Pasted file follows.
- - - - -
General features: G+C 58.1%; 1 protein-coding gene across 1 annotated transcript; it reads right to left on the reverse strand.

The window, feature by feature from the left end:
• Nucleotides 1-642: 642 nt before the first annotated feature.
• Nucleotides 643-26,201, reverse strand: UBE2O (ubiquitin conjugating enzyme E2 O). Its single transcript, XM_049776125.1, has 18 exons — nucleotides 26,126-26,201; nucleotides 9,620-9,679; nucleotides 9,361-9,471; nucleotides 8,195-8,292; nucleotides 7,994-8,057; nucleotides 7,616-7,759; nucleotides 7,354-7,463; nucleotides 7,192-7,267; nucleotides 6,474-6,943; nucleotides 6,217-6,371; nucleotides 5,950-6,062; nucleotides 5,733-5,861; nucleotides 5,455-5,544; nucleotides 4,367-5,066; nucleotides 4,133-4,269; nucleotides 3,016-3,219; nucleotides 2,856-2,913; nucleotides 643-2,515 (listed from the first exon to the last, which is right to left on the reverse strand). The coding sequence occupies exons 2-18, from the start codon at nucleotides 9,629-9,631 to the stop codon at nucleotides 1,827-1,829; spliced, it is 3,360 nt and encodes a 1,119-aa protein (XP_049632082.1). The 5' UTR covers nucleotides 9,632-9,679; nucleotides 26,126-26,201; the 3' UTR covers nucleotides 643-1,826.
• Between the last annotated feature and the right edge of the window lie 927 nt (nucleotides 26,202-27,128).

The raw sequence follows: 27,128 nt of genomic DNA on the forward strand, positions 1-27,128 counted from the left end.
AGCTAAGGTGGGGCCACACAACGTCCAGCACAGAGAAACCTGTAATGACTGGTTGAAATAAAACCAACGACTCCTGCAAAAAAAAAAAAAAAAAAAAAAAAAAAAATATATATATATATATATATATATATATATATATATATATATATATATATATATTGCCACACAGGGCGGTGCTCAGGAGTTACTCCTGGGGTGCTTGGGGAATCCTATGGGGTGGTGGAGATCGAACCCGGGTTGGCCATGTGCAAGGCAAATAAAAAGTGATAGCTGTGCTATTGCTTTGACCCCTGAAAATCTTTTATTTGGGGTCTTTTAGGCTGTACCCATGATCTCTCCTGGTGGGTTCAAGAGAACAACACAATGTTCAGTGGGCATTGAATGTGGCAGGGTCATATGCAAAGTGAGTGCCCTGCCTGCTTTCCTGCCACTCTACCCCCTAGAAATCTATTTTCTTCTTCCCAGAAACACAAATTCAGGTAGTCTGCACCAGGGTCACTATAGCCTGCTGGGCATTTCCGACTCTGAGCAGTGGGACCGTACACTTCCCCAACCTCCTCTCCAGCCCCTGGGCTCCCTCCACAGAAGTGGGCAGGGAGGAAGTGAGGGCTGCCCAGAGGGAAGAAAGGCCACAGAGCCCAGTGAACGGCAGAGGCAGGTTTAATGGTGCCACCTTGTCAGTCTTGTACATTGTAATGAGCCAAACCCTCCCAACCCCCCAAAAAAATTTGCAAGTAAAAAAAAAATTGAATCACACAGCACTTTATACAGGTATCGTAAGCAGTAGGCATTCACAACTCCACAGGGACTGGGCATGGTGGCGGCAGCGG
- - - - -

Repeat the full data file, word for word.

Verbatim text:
General features: G+C 58.1%; 1 protein-coding gene across 1 annotated transcript; it reads right to left on the reverse strand.

The window, feature by feature from the left end:
• Nucleotides 1-642: 642 nt before the first annotated feature.
• Nucleotides 643-26,201, reverse strand: UBE2O (ubiquitin conjugating enzyme E2 O). Its single transcript, XM_049776125.1, has 18 exons — nucleotides 26,126-26,201; nucleotides 9,620-9,679; nucleotides 9,361-9,471; nucleotides 8,195-8,292; nucleotides 7,994-8,057; nucleotides 7,616-7,759; nucleotides 7,354-7,463; nucleotides 7,192-7,267; nucleotides 6,474-6,943; nucleotides 6,217-6,371; nucleotides 5,950-6,062; nucleotides 5,733-5,861; nucleotides 5,455-5,544; nucleotides 4,367-5,066; nucleotides 4,133-4,269; nucleotides 3,016-3,219; nucleotides 2,856-2,913; nucleotides 643-2,515 (listed from the first exon to the last, which is right to left on the reverse strand). The coding sequence occupies exons 2-18, from the start codon at nucleotides 9,629-9,631 to the stop codon at nucleotides 1,827-1,829; spliced, it is 3,360 nt and encodes a 1,119-aa protein (XP_049632082.1). The 5' UTR covers nucleotides 9,632-9,679; nucleotides 26,126-26,201; the 3' UTR covers nucleotides 643-1,826.
• Between the last annotated feature and the right edge of the window lie 927 nt (nucleotides 26,202-27,128).

The raw sequence follows: 27,128 nt of genomic DNA on the forward strand, positions 1-27,128 counted from the left end.
AGCTAAGGTGGGGCCACACAACGTCCAGCACAGAGAAACCTGTAATGACTGGTTGAAATAAAACCAACGACTCCTGCAAAAAAAAAAAAAAAAAAAAAAAAAAAAATATATATATATATATATATATATATATATATATATATATATATATATATATATTGCCACACAGGGCGGTGCTCAGGAGTTACTCCTGGGGTGCTTGGGGAATCCTATGGGGTGGTGGAGATCGAACCCGGGTTGGCCATGTGCAAGGCAAATAAAAAGTGATAGCTGTGCTATTGCTTTGACCCCTGAAAATCTTTTATTTGGGGTCTTTTAGGCTGTACCCATGATCTCTCCTGGTGGGTTCAAGAGAACAACACAATGTTCAGTGGGCATTGAATGTGGCAGGGTCATATGCAAAGTGAGTGCCCTGCCTGCTTTCCTGCCACTCTACCCCCTAGAAATCTATTTTCTTCTTCCCAGAAACACAAATTCAGGTAGTCTGCACCAGGGTCACTATAGCCTGCTGGGCATTTCCGACTCTGAGCAGTGGGACCGTACACTTCCCCAACCTCCTCTCCAGCCCCTGGGCTCCCTCCACAGAAGTGGGCAGGGAGGAAGTGAGGGCTGCCCAGAGGGAAGAAAGGCCACAGAGCCCAGTGAACGGCAGAGGCAGGTTTAATGGTGCCACCTTGTCAGTCTTGTACATTGTAATGAGCCAAACCCTCCCAACCCCCCAAAAAAATTTGCAAGTAAAAAAAAAATTGAATCACACAGCACTTTATACAGGTATCGTAAGCAGTAGGCATTCACAACTCCACAGGGACTGGGCATGGTGGCGGCAGCGG